Optus launches cloud computing beta

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Optus launches cloud computing beta

Subsidiary Alphawest signs up Curtin as first customer.

Optus has launched a beta cloud computing service, naming Curtin University among a half-dozen enterprise-class customers to sign up.

Optus said today that it would offer this cloud computing service commercially (in production) before the end of 2010 - sending a clear message to rival Telstra that the SingTel-owned carrier intends to become a major force in IT services.

Optus IT services subsidiary Alphawest built the cloud computing platform on Cisco switches and Unified Computing blade servers, EMC storage and VMware virtualisation software. It is housed in a data centre in Sydney and connects customers via Optus' private 'Evolve' IP MPLS network.

Over time, Alphawest plans to build out the same infrastructure in its data centres spread throughout Australia.

As a beta customer, Optus will provide Perth-based Curtin University compute on-demand from Alphawest's Sydney data centre.

Alphawest, which first announced its intention to launch an enterprise cloud computing service in September 2009, said Curtin is one of "between five and ten" enterprise-sized customers signed up to trial its cloud computing platform.

Scott Mason, director of enterprise fixed marketing at Optus Business said Optus and Alphawest were in a "unique" position in that they can provide "the full kitbag" of IT and data centre services over enterprise-class networks.  Alphawest already provides Curtin University with a disaster recovery capability over the same network and data centre.

Alphawest data centre technology practice manager Andrew Vranjes said Curtin administrators will be able to log-in to Alphawest's cloud compute interface, which is based on VMware's 'Redwood' product, to achieve a number of tasks.

Curtin will, for example, be able to remotely spin up virtual machines in configurations chosen from an object library, provisioning a new service "in a matter of minutes."

Administrators will also be able to complete "moves, adds and changes" in software rather than configuring new hardware.

Vranjes said the University might also use Alphawest's on-demand capacity to dynamically add compute power, memory, I/O and other attributes to a given application during seasonal peaks such as during enrolment or when examination scores are posted.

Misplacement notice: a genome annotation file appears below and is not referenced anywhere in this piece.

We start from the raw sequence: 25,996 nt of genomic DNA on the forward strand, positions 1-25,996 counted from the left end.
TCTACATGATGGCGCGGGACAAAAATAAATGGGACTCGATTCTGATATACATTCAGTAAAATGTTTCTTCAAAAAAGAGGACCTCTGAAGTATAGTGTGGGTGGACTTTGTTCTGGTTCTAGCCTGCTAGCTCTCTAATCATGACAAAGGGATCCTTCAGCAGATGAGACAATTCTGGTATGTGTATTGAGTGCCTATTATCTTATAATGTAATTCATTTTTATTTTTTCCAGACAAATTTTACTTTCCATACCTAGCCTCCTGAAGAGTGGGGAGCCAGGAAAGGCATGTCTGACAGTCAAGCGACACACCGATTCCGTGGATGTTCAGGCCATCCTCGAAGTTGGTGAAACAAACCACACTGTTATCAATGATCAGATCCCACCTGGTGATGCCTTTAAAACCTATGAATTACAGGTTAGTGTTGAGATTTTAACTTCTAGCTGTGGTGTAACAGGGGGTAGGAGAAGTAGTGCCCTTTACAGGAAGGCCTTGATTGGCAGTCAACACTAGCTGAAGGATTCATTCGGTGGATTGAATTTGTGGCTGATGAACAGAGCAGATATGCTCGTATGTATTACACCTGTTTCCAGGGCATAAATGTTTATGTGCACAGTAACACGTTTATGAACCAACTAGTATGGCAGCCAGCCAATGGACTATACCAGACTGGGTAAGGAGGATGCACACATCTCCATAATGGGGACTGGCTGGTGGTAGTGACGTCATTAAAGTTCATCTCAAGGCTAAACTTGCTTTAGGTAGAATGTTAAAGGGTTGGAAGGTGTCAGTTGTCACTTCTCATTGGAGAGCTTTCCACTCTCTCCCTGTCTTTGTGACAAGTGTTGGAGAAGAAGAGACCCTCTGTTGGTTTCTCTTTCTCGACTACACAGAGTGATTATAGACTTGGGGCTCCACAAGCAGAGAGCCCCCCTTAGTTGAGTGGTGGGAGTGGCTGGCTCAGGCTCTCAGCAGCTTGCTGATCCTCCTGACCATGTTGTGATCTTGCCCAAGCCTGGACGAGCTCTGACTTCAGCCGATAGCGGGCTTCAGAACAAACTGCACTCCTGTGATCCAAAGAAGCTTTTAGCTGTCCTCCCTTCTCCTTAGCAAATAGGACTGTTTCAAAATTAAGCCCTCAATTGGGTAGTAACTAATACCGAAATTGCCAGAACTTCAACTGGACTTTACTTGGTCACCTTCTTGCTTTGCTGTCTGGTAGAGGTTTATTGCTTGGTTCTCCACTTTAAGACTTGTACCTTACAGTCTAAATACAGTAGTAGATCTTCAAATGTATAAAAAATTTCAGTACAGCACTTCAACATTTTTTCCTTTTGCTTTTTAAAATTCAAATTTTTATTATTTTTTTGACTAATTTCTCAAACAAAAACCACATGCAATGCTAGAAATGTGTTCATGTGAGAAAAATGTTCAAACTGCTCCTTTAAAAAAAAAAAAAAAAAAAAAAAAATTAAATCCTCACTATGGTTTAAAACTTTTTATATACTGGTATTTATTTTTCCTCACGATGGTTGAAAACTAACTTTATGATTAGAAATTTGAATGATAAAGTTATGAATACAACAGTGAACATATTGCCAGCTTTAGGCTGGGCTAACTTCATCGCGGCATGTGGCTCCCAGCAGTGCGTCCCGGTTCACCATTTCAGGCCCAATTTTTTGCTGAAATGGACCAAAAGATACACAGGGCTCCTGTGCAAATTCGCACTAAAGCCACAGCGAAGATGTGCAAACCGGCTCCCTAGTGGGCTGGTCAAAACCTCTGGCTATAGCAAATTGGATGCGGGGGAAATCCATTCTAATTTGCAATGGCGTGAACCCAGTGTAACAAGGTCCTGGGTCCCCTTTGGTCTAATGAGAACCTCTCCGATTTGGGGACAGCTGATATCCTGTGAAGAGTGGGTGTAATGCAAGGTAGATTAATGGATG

Curtin's strategy

Curtin University CIO Peter Nikoletatos told iTnews the institution is looking to move most of its IT infrastructure to a "lease or utility model" over the coming years.

It is already leasing much of its new IT equipment to reduce capital expenditure, with a view to eventually adopting a "pay-as-you-go" model for as many services as practicable.

The university is currently consolidating 16 computer rooms spread across its campus into two highly-virtualised computer rooms.

"Do we want to be an organisation that builds data centres? No. Our core business is education and research," Nikoletatos said.

Curtin is leasing several Cisco Nexus switches and two chassis worth of Cisco Unified Computing blade servers (each with eight blades), deployed on-premise to connect to Alphawest's external cloud.

Cisco's Unified Computing system is a consolidated server and network appliance boasting large gains in terms of memory, a resource in high demand when operating in a highly-virtualised environment.

Nikoletatos said the company already runs several hundred virtual machines following a large server consolidation project and expects this number to be "several times larger" by the time the Optus cloud computing service is in commercial use.

With VMware's vCloud operating system installed, Curtin's internal systems should be able to connect to similarly-architected systems at Alphawest's Sydney data centre over the Optus network link to accommodate the 'compute-on-demand.'

Nikoletatos is as yet unsure which applications will burst onto Alphawest's cloud. He said the university is still classifying its applications and data according to what best fits the cloud model.

The university runs some 180 applications, nearly all derivatives of three core applications (HR, Financials and Student Administration systems) based on software developed by Australian software success story, Technology One.

Nikoletatos said the Technology One-based applications are likely to be "the last frontier" of those hosted in the cloud, but he is nonetheless in discussions with the vendor as to how it might be made possible.

"I think what we'll end up looking at is a PaaS (Platform-as-a-service) approach," he said. "We might end up keeping the data from those applications on campus."


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